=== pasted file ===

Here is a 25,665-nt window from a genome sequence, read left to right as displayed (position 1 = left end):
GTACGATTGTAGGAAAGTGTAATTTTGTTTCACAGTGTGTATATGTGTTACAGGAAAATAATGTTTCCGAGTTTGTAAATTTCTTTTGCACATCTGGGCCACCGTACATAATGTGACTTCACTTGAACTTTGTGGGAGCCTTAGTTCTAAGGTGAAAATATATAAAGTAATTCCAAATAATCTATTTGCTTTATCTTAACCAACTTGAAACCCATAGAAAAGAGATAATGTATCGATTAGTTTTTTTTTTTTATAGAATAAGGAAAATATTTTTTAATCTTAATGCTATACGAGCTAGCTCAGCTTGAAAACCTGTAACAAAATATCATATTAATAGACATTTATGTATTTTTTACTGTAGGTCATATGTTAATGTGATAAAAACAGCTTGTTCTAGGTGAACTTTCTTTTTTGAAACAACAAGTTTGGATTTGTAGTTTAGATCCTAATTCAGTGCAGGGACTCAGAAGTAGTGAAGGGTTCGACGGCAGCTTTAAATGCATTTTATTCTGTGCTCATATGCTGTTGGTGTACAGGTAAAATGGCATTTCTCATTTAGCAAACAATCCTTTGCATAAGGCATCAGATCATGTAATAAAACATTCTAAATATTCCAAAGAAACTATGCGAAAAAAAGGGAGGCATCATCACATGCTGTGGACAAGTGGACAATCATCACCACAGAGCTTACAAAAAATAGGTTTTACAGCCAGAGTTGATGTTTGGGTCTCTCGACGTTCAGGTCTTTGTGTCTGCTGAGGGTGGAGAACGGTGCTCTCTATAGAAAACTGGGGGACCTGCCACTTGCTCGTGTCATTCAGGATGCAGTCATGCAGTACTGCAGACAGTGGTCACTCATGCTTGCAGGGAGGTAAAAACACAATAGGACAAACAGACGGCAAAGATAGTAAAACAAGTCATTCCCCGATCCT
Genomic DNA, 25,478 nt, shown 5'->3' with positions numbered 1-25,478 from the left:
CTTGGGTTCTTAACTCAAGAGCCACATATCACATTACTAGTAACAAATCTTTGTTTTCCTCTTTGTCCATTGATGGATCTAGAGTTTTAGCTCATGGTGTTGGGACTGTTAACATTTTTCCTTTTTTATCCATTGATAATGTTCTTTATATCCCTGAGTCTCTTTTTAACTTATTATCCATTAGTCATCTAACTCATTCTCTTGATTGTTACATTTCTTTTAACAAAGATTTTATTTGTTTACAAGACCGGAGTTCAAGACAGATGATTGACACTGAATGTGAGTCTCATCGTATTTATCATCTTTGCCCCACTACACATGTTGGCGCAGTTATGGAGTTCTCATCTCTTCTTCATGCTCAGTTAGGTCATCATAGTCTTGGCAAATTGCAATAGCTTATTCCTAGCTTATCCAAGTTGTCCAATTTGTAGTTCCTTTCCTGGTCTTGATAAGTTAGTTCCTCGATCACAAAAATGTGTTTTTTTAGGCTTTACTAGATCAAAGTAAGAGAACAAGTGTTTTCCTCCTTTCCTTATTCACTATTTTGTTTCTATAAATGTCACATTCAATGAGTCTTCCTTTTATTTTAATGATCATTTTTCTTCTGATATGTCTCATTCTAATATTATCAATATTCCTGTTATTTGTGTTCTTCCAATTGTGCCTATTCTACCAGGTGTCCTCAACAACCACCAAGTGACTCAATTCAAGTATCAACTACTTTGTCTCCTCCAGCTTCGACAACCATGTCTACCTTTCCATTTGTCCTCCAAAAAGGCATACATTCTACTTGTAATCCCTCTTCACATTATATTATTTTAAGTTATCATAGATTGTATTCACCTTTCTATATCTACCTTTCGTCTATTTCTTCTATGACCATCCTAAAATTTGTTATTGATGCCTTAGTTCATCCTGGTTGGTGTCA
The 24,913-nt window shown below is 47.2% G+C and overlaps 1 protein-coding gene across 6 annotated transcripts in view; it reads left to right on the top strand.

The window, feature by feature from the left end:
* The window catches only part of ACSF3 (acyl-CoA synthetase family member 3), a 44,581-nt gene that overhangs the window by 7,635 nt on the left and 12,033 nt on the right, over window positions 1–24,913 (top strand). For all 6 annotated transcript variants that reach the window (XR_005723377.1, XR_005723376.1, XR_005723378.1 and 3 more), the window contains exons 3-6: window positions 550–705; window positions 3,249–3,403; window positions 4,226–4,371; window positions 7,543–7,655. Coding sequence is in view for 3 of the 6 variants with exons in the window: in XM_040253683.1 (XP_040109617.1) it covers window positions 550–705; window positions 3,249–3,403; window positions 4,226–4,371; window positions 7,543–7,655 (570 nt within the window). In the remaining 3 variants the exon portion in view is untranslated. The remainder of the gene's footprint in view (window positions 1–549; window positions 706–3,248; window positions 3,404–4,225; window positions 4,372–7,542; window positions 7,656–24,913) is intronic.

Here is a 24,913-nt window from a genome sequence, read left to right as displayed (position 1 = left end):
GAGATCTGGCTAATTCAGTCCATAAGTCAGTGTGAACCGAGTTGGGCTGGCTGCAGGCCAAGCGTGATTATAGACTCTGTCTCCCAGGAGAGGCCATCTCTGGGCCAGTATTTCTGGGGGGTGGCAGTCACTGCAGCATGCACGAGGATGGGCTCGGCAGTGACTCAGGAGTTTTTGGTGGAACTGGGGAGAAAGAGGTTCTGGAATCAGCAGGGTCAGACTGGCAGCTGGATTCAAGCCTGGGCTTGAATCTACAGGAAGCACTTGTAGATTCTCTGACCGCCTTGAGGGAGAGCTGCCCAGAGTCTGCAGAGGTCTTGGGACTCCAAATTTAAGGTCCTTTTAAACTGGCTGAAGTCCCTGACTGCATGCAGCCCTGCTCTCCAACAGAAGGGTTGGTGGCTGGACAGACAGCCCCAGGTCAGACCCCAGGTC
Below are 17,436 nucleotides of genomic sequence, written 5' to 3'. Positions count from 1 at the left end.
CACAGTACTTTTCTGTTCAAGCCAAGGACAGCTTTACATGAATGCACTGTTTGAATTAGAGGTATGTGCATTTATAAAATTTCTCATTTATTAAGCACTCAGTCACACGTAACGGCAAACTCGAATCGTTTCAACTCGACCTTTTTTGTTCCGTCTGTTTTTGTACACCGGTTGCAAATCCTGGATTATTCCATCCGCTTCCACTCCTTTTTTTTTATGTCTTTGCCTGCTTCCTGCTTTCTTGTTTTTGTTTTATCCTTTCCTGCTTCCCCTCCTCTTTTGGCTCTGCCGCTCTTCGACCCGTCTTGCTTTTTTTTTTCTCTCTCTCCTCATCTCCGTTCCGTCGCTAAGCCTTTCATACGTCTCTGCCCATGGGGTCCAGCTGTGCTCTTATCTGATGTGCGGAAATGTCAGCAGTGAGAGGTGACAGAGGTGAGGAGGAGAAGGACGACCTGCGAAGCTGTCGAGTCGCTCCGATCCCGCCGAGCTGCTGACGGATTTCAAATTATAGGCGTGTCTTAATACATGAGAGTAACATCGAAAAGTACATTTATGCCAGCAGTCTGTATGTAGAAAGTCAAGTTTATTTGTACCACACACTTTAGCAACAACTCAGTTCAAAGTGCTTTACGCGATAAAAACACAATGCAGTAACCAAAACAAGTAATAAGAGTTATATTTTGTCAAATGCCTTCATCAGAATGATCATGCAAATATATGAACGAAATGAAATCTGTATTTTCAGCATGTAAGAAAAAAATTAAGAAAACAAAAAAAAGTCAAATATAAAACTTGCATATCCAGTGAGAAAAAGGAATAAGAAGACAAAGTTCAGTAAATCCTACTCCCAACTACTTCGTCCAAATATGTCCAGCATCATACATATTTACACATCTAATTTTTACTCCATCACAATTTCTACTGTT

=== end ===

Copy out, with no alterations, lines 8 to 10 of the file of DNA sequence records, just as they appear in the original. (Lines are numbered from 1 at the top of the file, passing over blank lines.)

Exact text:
Here is a 24,913-nt window from a genome sequence, read left to right as displayed (position 1 = left end):
GAGATCTGGCTAATTCAGTCCATAAGTCAGTGTGAACCGAGTTGGGCTGGCTGCAGGCCAAGCGTGATTATAGACTCTGTCTCCCAGGAGAGGCCATCTCTGGGCCAGTATTTCTGGGGGGTGGCAGTCACTGCAGCATGCACGAGGATGGGCTCGGCAGTGACTCAGGAGTTTTTGGTGGAACTGGGGAGAAAGAGGTTCTGGAATCAGCAGGGTCAGACTGGCAGCTGGATTCAAGCCTGGGCTTGAATCTACAGGAAGCACTTGTAGATTCTCTGACCGCCTTGAGGGAGAGCTGCCCAGAGTCTGCAGAGGTCTTGGGACTCCAAATTTAAGGTCCTTTTAAACTGGCTGAAGTCCCTGACTGCATGCAGCCCTGCTCTCCAACAGAAGGGTTGGTGGCTGGACAGACAGCCCCAGGTCAGACCCCAGGTC
Below are 17,436 nucleotides of genomic sequence, written 5' to 3'. Positions count from 1 at the left end.